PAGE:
Working hours will depend on whether you are employed by a company with set business hours or if you are contracted to various facilities or companies. The hours are usually full time, Monday to Friday. Other work within the field could require unsocial, irregular or long hours. For example, geoscientists involved in exploration can expect time abroad or at sea followed by a similar length of time on leave, and then the same length of time-based in the office.

Self-employment and freelance work are possible. With experience, you may be able to establish your own consultancy in a particular field such as base metal exploration or sedimentology.

Positions are available worldwide in oil and mineral exploration so working as a geoscientist can involve lots of travel abroad or at sea depending on your area of specialism.

Typical employers in the Geosciences field include international oil companies, specialist geophysical companies, petroleum exploration companies, mining companies, contractors, consultants, the water industry and software companies.

Related jobs include:

  • Geologist
  • Engineering geologist
  • Environmental consultant
  • Geochemist
  • Geophysicist
  • Geoscientist
  • Geotechnical engineer
  • Palaeontologist
  • Seismologist
  • Meteorologist
  • Volcanologist
  • Hydrologist
  • Hydrographic surveyor
  • Hydrogeologist
  • Oceanographer
  • Mudlogger
  • Wellsite geologist
  • Drilling engineer
  • Energy engineer
  • Environmental engineer
  • Minerals surveyor
  • Quarry manager
  • Sustainability consultant

Further study

After completing a course in Geosciences you may choose to pursue further study in a specialist field to increase your knowledge base and skillset. Postgraduate study can also be used as a means to change career focus or to gain professional qualifications required to practise in certain career areas such as earth sciences, hydrogeology, nuclear decommissioning, petroleum engineering, petroleum geophysics and waste management.


What are the Geosciences?

Geosciences are very relevant and broad disciplines covering topics from geography, geology, meteorology, environmental studies, chemistry, physics, astronomy, petroleum geology, mineralogy and hydrogeology. Within the field, there are many specialisations for further research and for career opportunities as well such as  engineering geologists, geomorphologists, geophysicists, mineralogists, geochemists, glacial geologists, structural geologists, petroleum geologists, petrologists, sedimentologists, hydrogeologists and more. A career in geosciences offers broad scope to anyone interested in the Earth and how it works.

Why are Geosciences important?

Geoscientists help protect the planet by studying it, learning from it, and predicting what the future will bring. They perform environmental assessments and study global environmental systems, help to locate water, mineral, and energy resources and they can help to predict geological disasters.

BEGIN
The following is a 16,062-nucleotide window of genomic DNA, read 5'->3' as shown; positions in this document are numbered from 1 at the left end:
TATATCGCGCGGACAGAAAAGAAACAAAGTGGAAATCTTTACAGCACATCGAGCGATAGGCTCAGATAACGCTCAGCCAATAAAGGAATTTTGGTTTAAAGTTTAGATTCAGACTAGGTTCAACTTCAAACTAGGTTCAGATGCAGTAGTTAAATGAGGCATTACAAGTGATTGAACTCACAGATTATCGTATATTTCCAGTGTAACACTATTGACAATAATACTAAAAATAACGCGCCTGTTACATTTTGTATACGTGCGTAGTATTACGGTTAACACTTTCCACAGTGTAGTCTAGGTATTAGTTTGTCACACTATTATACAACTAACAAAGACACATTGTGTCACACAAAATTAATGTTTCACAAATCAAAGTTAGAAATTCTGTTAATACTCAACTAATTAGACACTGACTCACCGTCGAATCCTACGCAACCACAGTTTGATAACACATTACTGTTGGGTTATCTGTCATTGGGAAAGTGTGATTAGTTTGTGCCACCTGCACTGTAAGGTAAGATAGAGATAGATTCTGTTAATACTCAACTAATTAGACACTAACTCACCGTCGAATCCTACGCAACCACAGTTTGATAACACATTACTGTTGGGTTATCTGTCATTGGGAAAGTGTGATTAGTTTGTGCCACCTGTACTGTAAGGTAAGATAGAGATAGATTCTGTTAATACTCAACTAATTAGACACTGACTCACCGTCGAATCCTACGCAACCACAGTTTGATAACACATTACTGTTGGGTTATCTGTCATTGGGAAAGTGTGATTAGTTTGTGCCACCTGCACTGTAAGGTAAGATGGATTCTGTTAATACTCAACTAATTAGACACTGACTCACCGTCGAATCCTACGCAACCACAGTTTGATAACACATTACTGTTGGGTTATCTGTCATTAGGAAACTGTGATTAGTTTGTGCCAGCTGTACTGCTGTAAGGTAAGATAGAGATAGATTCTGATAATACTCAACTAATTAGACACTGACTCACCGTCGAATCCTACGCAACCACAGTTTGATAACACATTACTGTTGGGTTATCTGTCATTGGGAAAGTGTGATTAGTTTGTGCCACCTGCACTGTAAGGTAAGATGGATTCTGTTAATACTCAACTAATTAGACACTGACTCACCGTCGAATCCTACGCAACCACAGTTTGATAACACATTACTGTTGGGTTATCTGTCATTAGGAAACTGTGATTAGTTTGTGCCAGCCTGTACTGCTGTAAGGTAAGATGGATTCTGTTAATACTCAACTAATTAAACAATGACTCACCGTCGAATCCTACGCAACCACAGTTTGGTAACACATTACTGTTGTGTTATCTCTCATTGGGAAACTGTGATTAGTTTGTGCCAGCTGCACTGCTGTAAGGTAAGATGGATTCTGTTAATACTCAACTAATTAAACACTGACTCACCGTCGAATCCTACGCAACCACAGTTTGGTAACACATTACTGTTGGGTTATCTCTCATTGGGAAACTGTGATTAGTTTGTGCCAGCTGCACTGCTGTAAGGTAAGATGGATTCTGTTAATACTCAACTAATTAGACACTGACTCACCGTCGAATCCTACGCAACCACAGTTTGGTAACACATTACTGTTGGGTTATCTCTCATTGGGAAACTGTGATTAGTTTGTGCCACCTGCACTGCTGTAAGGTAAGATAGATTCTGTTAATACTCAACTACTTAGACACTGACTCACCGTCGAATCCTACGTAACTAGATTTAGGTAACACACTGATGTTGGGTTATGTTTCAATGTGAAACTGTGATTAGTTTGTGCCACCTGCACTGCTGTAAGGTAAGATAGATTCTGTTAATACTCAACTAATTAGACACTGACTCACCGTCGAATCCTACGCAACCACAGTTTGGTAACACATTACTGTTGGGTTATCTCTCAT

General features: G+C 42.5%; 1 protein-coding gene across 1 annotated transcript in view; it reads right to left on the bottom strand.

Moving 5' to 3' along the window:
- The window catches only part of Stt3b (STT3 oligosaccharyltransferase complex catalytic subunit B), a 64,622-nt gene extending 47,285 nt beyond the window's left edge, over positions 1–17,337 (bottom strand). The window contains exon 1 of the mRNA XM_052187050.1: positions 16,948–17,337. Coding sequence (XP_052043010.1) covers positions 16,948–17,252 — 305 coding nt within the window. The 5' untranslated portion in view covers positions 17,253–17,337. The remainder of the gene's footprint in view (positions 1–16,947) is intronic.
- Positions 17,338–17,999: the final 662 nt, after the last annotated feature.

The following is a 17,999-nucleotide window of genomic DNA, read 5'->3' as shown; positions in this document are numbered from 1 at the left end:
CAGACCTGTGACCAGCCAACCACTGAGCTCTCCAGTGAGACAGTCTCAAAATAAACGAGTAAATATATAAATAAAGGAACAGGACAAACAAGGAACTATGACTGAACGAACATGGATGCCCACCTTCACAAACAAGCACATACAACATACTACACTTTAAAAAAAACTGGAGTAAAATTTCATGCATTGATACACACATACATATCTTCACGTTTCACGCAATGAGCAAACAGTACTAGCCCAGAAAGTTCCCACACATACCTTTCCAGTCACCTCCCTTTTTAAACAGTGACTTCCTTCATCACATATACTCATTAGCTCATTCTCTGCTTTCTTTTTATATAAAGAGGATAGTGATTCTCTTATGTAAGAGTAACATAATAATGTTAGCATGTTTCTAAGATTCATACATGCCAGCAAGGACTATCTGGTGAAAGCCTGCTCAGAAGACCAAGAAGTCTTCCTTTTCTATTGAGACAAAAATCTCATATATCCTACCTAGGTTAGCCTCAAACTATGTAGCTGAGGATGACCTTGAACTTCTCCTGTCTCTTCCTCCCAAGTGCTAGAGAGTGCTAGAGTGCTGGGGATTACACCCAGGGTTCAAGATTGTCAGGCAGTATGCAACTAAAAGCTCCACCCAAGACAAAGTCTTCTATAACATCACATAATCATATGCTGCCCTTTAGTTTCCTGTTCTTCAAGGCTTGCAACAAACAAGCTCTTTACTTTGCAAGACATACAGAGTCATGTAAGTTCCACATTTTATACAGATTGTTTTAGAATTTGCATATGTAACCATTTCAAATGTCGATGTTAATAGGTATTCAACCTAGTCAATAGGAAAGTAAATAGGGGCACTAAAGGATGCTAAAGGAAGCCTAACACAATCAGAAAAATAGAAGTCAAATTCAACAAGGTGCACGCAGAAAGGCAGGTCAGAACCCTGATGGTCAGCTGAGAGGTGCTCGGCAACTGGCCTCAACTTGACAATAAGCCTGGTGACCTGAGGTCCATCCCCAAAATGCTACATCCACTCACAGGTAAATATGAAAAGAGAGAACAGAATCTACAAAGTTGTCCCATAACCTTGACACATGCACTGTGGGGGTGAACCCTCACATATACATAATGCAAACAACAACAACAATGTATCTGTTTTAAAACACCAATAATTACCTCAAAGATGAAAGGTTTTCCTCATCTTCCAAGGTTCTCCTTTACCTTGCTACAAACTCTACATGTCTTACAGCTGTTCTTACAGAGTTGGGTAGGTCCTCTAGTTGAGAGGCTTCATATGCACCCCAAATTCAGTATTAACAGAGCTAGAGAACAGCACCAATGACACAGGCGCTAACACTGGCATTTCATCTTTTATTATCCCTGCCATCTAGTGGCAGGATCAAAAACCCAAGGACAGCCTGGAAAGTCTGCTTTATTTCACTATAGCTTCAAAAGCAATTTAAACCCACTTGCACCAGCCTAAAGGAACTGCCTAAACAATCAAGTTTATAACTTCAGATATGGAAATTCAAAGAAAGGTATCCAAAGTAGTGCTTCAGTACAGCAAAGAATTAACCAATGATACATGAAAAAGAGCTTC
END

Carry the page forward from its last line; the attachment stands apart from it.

The Geosciences community provides the knowledge, experience, and ingenuity to meet society’s demands for natural resources, environmental quality, and resilience to hazards.

Where can I study Geosciences?

Explore your options here

Did You Know?

  • The length of Earth’s day is increasing. When Earth was formed 4.6 billion years ago, its day would have been roughly six hours long. By 620 million years ago, this had increased to 21.9 hours. Today, the average day is 24 hours long but is increasing by about 1.7 milliseconds every century.
  • Ironically, the driest place in the world — the Atacama Desert in northern Chile — is next to the biggest body of water — the Pacific Ocean. Average annual rainfall in Arica, Chile, is just 0.8 millimetres (0.03 inches).
  • All stars, like our sun, age and eventually die. As the sun exhausts its supply of hydrogen, it will collapse under gravity, ultimately ballooning into a red giant that is 100 times bigger and 2,000 times more luminous, vaporizing Earth in the process. But don’t worry; it won’t happen for about five billion years.
  • If you could separate the Earth out into piles of material, you’d get 32.1 % iron, 30.1% oxygen, 15.1% silicon, and 13.9% magnesium. Of course, most of this iron is actually located at the core of the Earth. If you could actually get down and sample the core, it would be 88% iron. And if you sampled the Earth’s crust, you’d find that 47% of it is oxygen.
  • Earth’s atmosphere is thickest within the first 50 km from the surface or so, but it actually reaches out to about 10,000 km into space. It is made up of five main layers – the Troposphere, the Stratosphere, the Mesosphere, the Thermosphere, and the Exosphere. As a rule, air pressure and density decrease the higher one goes into the atmosphere and the farther one is from the surface.

Mariza Halliday

Computer Science and Linguistics
Human Genetics Courses